Catalog Record: Iron Lung

Access Key: aiqd
Accession No.: 2010-07-01-5

Title: Emerson respirator / [designed by John Haven Emerson].

Author: Emerson, John Haven, 1906-1997.
Corporate Author: J. H. Emerson Co.

Title variation: Alt Title
Title: Emerson iron lung.

Title variation: Alt Title
Title: Tank respirator.

Publisher: Cambridge, Mass. : J.H. Emerson Co., [1940-1975].

Physical Description: 1 ventilator : glass, metal, chrome, leather, plastic ; 144" x 82" x 245" cm.

Subject: Ventilators, Negative-Pressure.

Note Type: General
Notes: Title from manufacturer markings on the object.

Note Type: Citation
Notes: Branson RD. Jack Emerson: notes on his life and contributions to respiratory
care. Respir Care. 1998;43(7):567-571.

Note Type: Citation
Notes: Designers and makers of the modern “iron lung”. Cambridge, Mass.: J. H.
Emerson, 1939.

Note Type: Citation
Notes: Drinker PA, McKhann CF. The iron lung: first practical means of respiratory
support. JAMA. 1986;255(11):1476-1480.

Note Type: Citation
Notes: Emerson JH. Some reflections on iron lungs and other inventions. Respir Care.

Note Type: Citation
Notes: Emerson respirators: parts and accessories price list, adult model. Cambridge
Mass., 1953.

Note Type: Citation
Notes: The evolution of iron lungs. Cambridge, Mass.: J.H. Emerson Co., 1978.

Note Type: Physical Description
Notes: A negative-pressure ventilator composed on a large cylindrical tank on four
legs with wheels; There is a clear plastic dome on the end of the tank where
the patient's head protrudes, and a leather diaphragm on the other end; This
description is based on the perspective of a patient laying in the tank with
his or her head outside of the tank; The entire ventilator measures approx.
144 cm high and 82 cm wide (or approx 4.70 x 2.7 feet); The length of the
ventilator, measured from the end of the dome to the end of the handle for
hand operation, is approx. 245 cm (or 5.75 feet) but can vary depending on
what position the diaphragm is in; Most of the operating features are on the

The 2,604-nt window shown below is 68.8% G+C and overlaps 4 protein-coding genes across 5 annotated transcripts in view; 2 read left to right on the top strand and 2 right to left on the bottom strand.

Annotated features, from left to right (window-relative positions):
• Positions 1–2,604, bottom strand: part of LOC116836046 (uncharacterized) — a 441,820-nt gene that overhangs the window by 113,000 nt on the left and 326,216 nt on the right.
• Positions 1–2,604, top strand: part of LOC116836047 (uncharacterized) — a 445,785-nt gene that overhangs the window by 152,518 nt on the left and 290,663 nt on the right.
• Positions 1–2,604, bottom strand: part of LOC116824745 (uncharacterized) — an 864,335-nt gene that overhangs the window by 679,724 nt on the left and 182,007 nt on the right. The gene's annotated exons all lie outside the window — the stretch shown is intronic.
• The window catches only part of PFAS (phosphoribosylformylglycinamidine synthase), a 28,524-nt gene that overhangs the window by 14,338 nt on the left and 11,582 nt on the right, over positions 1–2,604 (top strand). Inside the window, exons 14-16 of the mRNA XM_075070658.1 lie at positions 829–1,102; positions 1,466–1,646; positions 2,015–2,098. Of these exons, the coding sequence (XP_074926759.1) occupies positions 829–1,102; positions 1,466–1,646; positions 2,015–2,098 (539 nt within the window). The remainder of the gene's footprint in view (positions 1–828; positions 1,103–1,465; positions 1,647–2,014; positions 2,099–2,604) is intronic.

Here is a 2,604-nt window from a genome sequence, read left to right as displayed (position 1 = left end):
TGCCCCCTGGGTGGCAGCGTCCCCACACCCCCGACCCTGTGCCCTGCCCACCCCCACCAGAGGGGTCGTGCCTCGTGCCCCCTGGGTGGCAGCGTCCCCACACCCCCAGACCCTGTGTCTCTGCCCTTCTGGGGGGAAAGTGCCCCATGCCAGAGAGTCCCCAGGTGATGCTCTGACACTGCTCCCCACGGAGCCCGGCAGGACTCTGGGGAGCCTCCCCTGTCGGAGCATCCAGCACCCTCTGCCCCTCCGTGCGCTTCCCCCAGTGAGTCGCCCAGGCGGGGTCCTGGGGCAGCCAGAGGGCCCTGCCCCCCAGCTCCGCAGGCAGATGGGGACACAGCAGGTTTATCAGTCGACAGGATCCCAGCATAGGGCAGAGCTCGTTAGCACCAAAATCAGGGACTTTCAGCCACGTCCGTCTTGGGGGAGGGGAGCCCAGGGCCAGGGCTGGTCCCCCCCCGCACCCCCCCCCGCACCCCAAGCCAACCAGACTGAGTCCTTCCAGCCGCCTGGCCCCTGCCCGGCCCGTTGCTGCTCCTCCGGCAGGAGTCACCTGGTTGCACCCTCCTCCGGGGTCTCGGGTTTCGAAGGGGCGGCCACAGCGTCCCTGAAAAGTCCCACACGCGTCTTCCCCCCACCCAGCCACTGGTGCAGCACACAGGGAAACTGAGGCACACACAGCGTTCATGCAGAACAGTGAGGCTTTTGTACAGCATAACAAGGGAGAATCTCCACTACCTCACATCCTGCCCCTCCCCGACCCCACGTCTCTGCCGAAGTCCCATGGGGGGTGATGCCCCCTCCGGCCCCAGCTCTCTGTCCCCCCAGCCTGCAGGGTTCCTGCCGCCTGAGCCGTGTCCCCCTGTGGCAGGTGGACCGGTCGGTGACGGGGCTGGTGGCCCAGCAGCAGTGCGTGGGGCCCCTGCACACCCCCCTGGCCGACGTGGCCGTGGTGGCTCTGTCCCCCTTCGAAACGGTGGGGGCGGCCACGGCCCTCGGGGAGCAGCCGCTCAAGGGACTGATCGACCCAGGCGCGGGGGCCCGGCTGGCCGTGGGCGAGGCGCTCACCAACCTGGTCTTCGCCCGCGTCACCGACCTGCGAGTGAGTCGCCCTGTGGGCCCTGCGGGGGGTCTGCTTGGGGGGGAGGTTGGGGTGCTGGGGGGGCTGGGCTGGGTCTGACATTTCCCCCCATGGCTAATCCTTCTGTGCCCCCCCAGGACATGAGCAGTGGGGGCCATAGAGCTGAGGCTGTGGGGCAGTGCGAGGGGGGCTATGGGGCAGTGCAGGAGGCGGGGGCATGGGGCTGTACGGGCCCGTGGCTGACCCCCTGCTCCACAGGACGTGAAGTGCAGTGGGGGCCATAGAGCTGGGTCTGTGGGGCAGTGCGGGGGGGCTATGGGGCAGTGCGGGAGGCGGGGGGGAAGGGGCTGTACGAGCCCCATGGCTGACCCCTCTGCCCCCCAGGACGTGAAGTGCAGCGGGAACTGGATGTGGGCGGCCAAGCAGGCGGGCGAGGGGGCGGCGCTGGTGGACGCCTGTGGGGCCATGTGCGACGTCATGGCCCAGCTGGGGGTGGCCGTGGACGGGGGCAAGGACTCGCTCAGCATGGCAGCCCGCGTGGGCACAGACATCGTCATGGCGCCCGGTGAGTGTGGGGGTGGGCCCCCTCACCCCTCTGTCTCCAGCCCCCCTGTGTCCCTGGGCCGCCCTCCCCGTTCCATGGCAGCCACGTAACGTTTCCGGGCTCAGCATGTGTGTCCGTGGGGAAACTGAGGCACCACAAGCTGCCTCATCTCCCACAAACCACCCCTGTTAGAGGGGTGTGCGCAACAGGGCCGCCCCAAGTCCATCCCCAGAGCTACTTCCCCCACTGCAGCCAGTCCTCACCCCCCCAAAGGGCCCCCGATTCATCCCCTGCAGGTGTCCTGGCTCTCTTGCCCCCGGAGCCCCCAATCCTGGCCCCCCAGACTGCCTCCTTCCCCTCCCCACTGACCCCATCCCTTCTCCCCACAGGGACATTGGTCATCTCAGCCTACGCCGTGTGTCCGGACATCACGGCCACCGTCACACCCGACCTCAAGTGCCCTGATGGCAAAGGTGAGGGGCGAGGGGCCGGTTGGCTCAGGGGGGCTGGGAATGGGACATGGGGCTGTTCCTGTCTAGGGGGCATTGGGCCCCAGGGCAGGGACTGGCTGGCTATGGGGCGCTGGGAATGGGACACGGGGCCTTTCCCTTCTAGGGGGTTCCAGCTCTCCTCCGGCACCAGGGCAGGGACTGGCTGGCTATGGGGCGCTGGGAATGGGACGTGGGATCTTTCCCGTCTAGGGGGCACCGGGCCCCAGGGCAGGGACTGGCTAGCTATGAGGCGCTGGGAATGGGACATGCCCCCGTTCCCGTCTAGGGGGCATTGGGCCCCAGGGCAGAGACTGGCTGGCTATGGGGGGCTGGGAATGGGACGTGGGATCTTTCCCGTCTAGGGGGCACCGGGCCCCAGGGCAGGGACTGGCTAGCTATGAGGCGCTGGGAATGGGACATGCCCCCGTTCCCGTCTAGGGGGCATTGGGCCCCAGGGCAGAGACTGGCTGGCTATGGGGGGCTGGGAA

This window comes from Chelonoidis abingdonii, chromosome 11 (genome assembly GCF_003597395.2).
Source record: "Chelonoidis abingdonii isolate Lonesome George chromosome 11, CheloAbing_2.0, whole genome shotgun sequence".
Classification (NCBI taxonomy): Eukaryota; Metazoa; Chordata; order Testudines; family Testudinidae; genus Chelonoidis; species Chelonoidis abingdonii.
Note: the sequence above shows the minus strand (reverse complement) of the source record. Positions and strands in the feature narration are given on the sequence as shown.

right side and diaphragm-end of the tank; On the right side of the tank are
two round port-holes and a rectangular bedpan-porthole for quick access to
the patient; Above the portholes are two wide rectangular windows that allow
visualization of the interior of the tank; Between the two windows is a metal
plate, approx 31.5 x 20 cm, with instructions for using the ventilator;
Manufacturer's markings on the instruction plate include, "SERIAL NUMBER 3R
766", and "EMERSON RESPIRATOR"; On the plate below the instructions is, "J. H
EMERSON CO." [new line] "Originators of the modern diaphragm type iron lung
[new line] 22 Cottage Park Ave, Cambridge, Massachusetts, U.S.A."; Below the
tank near the diaphragm-end of the tank is the motor with rods and levers to
control the diaphragm; Other important features in this area include the
respiratory rate adjustment, negative pressure adjustment, motor and light
switches, and the tilting jack handle; The handle and lever to operate the
diaphragm by hand are located at the diaphragm-end of the ventilator; Below
the tank, on the right side, near the patient-head end of the tank, is a
suction device, bottle, and tubing; On top of the tank is an opening for a
pressure sensing alarm; Just beyond the alarm-opening, a pressure-gauge
protrudes from the top of the tank; The gauge has markings for 0 to negative